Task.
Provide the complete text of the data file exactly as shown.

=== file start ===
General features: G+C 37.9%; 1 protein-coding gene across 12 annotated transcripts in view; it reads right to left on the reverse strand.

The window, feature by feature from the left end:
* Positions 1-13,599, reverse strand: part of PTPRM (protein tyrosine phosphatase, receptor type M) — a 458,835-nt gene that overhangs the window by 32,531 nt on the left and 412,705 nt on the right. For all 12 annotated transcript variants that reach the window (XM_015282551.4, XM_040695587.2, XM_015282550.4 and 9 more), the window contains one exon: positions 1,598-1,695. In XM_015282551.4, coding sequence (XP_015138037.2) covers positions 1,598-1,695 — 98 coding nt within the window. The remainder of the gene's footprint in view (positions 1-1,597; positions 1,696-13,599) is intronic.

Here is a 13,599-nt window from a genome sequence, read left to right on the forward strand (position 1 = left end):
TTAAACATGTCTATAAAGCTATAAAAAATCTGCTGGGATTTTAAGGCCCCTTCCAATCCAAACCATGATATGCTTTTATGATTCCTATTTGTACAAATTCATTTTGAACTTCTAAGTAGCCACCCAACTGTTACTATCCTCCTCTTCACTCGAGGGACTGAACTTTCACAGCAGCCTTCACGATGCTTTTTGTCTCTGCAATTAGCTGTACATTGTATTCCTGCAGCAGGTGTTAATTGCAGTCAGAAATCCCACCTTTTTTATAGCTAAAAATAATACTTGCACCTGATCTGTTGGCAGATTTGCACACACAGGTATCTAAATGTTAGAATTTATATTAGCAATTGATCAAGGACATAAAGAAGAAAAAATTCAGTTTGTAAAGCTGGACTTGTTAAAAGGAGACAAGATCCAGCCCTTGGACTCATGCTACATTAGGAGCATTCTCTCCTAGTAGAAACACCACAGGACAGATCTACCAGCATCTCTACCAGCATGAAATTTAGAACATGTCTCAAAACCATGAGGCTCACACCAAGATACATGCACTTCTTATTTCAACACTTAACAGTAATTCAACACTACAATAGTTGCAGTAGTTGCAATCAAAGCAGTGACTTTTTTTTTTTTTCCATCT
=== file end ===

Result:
General features: G+C 37.9%; 1 protein-coding gene across 12 annotated transcripts in view; it reads right to left on the reverse strand.

The window, feature by feature from the left end:
* Positions 1-13,599, reverse strand: part of PTPRM (protein tyrosine phosphatase, receptor type M) — a 458,835-nt gene that overhangs the window by 32,531 nt on the left and 412,705 nt on the right. For all 12 annotated transcript variants that reach the window (XM_015282551.4, XM_040695587.2, XM_015282550.4 and 9 more), the window contains one exon: positions 1,598-1,695. In XM_015282551.4, coding sequence (XP_015138037.2) covers positions 1,598-1,695 — 98 coding nt within the window. The remainder of the gene's footprint in view (positions 1-1,597; positions 1,696-13,599) is intronic.

Here is a 13,599-nt window from a genome sequence, read left to right on the forward strand (position 1 = left end):
TTAAACATGTCTATAAAGCTATAAAAAATCTGCTGGGATTTTAAGGCCCCTTCCAATCCAAACCATGATATGCTTTTATGATTCCTATTTGTACAAATTCATTTTGAACTTCTAAGTAGCCACCCAACTGTTACTATCCTCCTCTTCACTCGAGGGACTGAACTTTCACAGCAGCCTTCACGATGCTTTTTGTCTCTGCAATTAGCTGTACATTGTATTCCTGCAGCAGGTGTTAATTGCAGTCAGAAATCCCACCTTTTTTATAGCTAAAAATAATACTTGCACCTGATCTGTTGGCAGATTTGCACACACAGGTATCTAAATGTTAGAATTTATATTAGCAATTGATCAAGGACATAAAGAAGAAAAAATTCAGTTTGTAAAGCTGGACTTGTTAAAAGGAGACAAGATCCAGCCCTTGGACTCATGCTACATTAGGAGCATTCTCTCCTAGTAGAAACACCACAGGACAGATCTACCAGCATCTCTACCAGCATGAAATTTAGAACATGTCTCAAAACCATGAGGCTCACACCAAGATACATGCACTTCTTATTTCAACACTTAACAGTAATTCAACACTACAATAGTTGCAGTAGTTGCAATCAAAGCAGTGACTTTTTTTTTTTTTCCATCT